History's largest lockdown leaves Indian workers stranded, afraid
Few moments better capture the world into which we've slipped than the decision of one man to order 1.4 billion into lockdown.
Why it matters: India’s three-week lockdown is the largest ever attempted, and it sparked South Asia's greatest migration since partition in 1947. While the economic effects could be devastating, the public health crisis it's intended to fend off could be more destructive still.
Driving the news: Prime Minister Narendra Modi today apologized to poor Indians for the hardships they'd suffered. But he defended the measures he announced last Tuesday, with virtually no warning, as brutal but necessary.
"If we don’t manage these 21 days, the country will be set back by 21 years.”— Narendra Modi, on March 24
The big picture: Nearly half a billion Indians work informally, scraping by on construction sites, in restaurants and other such jobs. Many travel hundreds of miles to find work.
- Lacking savings, suddenly jobless and with transport halted, untold thousands began desperate journeys toward their home villages on foot or in packed buses.
- At least 22 people have reportedly already died on such journeys.
On the ground: “Among those stuck were Sanjay Kumar and his father, Ashok, both daily wage laborers,” Joanna Slater and Niha Masih write in the Washington Post:
- “They had been trying for two days to travel from Delhi to their home 420 miles away.”
- "His father had a fever, Sanjay Kumar said, and the two men were running out of money. The police, charged with implementing the lockdown measures, admonished them to get off the streets.”
Zoom out: Neighboring Nepal was also suddenly ordered into lockdown last week despite having just five confirmed cases, former Axios fellow and BBC Nepali journalist Phanindra Dahal tells me from Kathmandu:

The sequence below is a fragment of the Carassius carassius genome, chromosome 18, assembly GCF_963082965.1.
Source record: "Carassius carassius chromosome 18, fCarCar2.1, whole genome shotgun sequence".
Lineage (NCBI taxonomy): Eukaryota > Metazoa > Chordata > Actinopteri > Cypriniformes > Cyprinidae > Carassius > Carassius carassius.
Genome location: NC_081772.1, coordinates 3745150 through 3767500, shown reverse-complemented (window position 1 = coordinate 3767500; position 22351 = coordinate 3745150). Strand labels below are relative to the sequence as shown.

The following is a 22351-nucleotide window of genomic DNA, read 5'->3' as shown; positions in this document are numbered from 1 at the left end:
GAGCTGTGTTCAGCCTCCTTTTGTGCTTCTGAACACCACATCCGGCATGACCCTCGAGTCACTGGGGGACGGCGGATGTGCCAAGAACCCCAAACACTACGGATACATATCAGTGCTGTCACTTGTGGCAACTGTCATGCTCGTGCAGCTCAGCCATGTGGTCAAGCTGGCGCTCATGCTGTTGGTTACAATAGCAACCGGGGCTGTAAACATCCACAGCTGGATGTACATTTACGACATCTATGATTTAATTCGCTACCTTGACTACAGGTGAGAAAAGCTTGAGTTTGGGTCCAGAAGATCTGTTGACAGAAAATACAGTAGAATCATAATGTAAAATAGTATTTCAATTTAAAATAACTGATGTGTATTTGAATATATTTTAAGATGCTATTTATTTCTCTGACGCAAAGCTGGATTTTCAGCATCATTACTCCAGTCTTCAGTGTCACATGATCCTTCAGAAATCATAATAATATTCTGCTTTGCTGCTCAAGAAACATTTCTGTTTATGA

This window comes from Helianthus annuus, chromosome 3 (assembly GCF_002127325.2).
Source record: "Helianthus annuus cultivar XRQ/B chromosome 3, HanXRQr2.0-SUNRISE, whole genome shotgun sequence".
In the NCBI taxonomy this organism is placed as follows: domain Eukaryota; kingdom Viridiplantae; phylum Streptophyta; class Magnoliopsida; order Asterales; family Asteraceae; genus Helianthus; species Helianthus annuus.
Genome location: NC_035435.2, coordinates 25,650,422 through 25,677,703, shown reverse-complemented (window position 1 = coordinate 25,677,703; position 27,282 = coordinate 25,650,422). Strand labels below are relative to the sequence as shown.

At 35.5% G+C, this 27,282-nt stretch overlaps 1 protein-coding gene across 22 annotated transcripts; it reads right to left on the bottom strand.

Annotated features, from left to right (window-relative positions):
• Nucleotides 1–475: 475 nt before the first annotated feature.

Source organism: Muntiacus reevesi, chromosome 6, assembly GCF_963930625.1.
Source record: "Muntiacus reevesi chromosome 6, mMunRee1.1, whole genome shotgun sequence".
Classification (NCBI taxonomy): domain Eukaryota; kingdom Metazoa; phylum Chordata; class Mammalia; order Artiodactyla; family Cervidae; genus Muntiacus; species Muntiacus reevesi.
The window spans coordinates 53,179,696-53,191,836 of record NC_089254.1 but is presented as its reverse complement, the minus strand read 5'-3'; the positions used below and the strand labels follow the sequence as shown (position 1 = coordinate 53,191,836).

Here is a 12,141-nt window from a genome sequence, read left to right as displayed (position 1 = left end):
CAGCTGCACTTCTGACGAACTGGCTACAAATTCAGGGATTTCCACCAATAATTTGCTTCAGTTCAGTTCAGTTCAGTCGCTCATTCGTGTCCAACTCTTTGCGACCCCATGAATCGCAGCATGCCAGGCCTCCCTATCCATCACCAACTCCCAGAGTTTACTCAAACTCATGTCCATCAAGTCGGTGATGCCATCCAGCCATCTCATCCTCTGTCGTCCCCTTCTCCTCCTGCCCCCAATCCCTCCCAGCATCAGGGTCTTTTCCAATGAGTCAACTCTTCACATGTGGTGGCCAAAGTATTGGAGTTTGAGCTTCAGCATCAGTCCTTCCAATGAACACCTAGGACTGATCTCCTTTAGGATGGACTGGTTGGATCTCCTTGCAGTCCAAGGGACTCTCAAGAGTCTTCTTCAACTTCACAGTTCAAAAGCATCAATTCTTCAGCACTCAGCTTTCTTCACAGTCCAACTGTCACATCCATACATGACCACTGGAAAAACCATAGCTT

- Migrant workers returning from India have been stranded at the border. Even as hundreds have been rescued, more continue to arrive.
- There have been shortages of cooking fuel and other staple supplies due to hoarding. Nepal's position is particularly precarious because it imports everything from food to fuel from India.
- Tourism is shut down, including at Mt. Everest, another big blow to the economy.
- As life moves online, rural areas with limited access are left behind. And because testing has been so limited (fewer than 1,000 tests have been conducted, nearly all of them in the capital) and health infrastructure is poor, a sharp rise in cases could be devastating.
The same is true in India, where the official totals of 1,251 cases and 32 deaths are almost meaningless given the lack of testing.
- As in other developing countries, living conditions for many Indians make social distancing and regular handwashing near impossible.
- India’s health care capacity is notoriously insufficient: “1 doctor per 11,600 people, 1 isolation bed per 84,000 people and a total of 40,000 ventilators for 1.37 billion people,” per Monkey Cage.
The bottom line: Before long, Modi’s dramatic step may again seem unthinkable. For now, there's concern it could be too little too late.